THE GOVERNMENTS OF the Baltic states don’t need any more information to believe that Russia is causing mischief along the border to expand its influence, and possibly its geographic control. In a secret meeting, the government leaders decide to act.
The Latvian government deploys forces into towns and villages, aggressively detaining and expelling suspected insurgents and Russian proxies. (russian proxies: The deployment of the military into civilian areas to contend with hybrid threats can bring the risk of civilian harm, as evidenced by the Ukrainian experience in Donbas.) Estonia and Lithuania also mobilize their defense units to the borders. NATO mobilizes its Very High Readiness Task Force to the border.
MEANWHILE, SATELLITE images show Russia moving armored columns toward the border with Latvia. With no time to lose and eager to send a firm message, the NATO rules of engagement are changed and missiles are launched into Russian territory, striking the armored columns along with anti-aircraft batteries and power stations in Kaliningrad, disrupting electricity to the exclave.
BUT THE STRIKES HAVE done little more than to delay the Russian offensive. Russian forces, including tanks and infantry rapidly overwhelm NATO and Latvian forces on the border, and close in on Riga, followed soon after by Vilnius. Bolstered from the sea, Russian forces further north proceed to Tallinn. Civilians, unable to leave, face electricity and food shortages, and cellular networks go down frequently. Hospitals become overwhelmed.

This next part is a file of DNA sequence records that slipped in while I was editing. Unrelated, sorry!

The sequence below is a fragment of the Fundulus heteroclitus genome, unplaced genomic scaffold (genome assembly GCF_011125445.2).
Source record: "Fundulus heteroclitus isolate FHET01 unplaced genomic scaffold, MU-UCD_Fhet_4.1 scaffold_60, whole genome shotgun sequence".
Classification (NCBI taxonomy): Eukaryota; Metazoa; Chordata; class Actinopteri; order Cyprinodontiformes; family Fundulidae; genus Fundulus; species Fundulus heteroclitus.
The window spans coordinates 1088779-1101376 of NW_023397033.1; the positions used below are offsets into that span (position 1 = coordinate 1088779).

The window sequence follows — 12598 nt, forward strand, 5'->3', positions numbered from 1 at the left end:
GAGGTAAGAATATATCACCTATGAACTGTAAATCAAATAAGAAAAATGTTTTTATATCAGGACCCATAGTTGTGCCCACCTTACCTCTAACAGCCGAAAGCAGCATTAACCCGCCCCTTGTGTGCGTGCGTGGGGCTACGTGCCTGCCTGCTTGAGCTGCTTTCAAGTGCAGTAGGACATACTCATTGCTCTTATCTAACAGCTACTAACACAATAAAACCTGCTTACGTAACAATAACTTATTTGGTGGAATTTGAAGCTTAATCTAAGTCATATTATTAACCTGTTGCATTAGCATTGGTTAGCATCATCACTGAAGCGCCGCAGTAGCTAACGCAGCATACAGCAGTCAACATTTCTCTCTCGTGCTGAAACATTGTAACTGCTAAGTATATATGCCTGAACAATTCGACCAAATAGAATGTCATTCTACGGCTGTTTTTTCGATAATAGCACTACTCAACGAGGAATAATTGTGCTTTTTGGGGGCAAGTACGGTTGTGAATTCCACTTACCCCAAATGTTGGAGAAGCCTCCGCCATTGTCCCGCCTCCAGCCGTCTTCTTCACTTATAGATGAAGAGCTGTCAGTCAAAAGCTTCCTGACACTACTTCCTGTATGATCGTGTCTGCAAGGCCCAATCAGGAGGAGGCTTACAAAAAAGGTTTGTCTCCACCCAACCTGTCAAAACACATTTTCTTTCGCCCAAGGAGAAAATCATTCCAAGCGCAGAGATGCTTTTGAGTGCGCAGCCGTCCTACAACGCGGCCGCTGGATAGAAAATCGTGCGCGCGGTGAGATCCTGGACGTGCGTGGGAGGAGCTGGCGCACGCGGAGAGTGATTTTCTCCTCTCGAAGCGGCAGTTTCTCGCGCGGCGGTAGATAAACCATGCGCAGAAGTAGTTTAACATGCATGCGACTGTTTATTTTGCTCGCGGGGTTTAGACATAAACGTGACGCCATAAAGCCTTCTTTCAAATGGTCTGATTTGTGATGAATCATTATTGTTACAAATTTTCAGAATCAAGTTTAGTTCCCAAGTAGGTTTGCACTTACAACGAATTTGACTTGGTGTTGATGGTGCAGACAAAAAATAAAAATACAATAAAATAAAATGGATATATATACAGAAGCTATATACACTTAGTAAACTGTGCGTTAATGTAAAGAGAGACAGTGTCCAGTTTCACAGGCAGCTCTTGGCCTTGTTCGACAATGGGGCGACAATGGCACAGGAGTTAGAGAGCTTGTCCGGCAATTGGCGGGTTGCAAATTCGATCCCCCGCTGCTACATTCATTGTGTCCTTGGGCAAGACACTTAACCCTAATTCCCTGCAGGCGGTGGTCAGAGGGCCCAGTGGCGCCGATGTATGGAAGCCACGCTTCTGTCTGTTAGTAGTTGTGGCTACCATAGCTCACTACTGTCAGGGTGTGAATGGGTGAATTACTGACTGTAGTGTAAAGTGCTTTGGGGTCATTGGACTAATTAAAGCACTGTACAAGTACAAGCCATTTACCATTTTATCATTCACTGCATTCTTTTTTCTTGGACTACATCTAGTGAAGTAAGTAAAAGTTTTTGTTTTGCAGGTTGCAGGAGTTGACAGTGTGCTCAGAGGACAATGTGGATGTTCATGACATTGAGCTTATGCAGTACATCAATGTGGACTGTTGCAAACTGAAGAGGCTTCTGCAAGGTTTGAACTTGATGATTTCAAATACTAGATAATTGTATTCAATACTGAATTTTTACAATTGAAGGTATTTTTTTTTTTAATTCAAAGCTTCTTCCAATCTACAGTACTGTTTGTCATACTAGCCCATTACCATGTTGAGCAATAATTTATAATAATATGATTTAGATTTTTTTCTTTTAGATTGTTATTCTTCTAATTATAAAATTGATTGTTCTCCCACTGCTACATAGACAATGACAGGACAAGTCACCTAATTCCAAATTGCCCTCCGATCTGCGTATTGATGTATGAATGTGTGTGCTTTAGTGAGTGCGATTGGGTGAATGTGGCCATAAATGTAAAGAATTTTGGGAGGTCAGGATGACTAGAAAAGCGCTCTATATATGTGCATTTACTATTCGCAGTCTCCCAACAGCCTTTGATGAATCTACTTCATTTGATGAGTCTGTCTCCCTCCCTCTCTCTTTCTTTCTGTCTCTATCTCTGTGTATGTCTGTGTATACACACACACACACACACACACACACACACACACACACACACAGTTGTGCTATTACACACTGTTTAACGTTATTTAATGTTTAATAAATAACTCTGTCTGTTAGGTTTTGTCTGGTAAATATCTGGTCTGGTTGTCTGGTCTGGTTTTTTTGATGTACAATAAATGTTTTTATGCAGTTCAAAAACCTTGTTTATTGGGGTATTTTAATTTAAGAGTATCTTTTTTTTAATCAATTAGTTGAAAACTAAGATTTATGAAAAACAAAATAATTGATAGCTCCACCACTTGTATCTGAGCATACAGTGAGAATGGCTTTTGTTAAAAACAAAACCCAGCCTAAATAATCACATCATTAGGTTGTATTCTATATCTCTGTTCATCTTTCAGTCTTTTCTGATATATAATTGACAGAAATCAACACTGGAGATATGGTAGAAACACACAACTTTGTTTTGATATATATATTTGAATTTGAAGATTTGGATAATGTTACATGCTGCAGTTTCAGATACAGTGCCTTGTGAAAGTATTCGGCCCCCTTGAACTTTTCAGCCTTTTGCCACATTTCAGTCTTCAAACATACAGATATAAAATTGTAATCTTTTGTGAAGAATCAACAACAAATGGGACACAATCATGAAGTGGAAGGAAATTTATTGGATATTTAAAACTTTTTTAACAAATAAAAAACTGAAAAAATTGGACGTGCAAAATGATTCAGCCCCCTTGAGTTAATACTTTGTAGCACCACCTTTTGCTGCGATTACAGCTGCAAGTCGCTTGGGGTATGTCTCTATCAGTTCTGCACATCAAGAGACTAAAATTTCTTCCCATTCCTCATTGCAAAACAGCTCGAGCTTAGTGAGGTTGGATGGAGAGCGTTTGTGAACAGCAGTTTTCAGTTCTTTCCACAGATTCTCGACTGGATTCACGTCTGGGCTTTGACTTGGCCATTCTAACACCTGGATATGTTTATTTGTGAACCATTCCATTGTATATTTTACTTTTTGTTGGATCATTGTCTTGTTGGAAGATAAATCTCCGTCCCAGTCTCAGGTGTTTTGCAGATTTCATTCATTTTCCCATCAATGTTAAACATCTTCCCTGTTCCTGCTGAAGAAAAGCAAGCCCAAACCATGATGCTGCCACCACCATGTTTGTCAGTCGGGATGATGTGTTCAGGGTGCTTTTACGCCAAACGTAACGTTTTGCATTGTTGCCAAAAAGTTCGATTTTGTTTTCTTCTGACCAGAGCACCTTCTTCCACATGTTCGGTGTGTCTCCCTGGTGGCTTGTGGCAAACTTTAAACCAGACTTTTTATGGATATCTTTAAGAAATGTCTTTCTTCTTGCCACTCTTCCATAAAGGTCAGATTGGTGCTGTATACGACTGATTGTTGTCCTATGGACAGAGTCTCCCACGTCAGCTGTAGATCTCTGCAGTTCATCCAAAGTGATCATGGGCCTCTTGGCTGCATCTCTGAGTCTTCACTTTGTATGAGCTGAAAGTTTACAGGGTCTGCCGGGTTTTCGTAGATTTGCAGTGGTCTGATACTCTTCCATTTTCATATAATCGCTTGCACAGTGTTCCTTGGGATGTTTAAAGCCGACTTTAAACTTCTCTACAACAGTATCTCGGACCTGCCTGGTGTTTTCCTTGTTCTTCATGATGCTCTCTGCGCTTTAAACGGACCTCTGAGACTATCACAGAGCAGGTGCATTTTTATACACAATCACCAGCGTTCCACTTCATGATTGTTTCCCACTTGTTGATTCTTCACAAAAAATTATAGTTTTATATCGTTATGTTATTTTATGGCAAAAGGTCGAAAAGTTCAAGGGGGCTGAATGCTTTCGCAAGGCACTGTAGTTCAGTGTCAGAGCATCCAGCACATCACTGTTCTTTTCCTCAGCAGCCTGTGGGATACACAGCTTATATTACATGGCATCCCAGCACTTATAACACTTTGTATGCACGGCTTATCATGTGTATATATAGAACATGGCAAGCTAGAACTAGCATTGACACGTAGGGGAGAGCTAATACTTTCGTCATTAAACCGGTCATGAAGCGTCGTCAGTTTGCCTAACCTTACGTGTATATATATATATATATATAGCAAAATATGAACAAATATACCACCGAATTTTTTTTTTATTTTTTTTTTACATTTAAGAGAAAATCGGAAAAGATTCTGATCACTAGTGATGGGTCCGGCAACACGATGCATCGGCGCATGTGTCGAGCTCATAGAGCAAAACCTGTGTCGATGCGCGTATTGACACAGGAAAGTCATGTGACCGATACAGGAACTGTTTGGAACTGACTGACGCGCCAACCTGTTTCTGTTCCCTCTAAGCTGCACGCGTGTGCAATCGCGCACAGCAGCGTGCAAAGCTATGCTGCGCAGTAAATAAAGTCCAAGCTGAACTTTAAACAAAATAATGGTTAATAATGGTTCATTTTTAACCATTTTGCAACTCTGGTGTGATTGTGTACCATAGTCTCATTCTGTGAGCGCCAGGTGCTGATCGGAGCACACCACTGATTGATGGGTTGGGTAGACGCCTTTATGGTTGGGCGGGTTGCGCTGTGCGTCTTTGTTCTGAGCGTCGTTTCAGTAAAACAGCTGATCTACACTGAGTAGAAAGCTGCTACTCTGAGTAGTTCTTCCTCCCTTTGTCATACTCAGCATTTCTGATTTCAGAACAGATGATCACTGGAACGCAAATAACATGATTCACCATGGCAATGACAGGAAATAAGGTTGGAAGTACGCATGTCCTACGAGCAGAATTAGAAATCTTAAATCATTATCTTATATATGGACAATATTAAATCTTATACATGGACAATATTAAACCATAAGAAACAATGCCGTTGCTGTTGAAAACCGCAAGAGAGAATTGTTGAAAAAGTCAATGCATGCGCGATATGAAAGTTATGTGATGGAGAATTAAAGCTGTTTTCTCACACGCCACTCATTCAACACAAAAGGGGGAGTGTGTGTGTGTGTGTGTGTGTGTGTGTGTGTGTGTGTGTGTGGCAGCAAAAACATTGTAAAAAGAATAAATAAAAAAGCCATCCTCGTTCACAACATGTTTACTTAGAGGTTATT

U.S. Army airborne infantry manage to deploy into the cities to join with civilians who have volunteered to resist as a part of a territorial defense strategy.
WITH FEW GOOD AIR TARGETS, (air targets: In a survey of just over 10,000 Americans, respondents were much less likely to support air strikes against Russian targets in allied territory if doing so would cause civilian casualties than against Chinese targets in allied territory.) U.S. Army airborne infantry manage to deploy into the cities to join with civilians who have volunteered to resist as a part of a territorial defense strategy.
In the days to come, the resistance will prove effective, but the war will take a high toll on the cities (a high toll: Decades of urbanization have brought an unprecedented number of people into cities, and armed conflict has followed. Urban warfare devastates civilian populations not just in terms of direct casualties but also due to second- and third-order effects. When battle lines cross cities like Sarajevo, Aleppo, or Mosul, violence turns simple trips to the store into life-threatening excursions. As conflict forces businesses to shut down, civilians may struggle to secure basic supplies.) and those who live within. (within the cities: Civilian casualties monitor Airwars estimates that between 8 and 10,000 people died from coalition airstrikes in Iraq and Syria, and an additional 4-6,000 from Russian strikes in Syria, mostly in urban areas like Mosul.)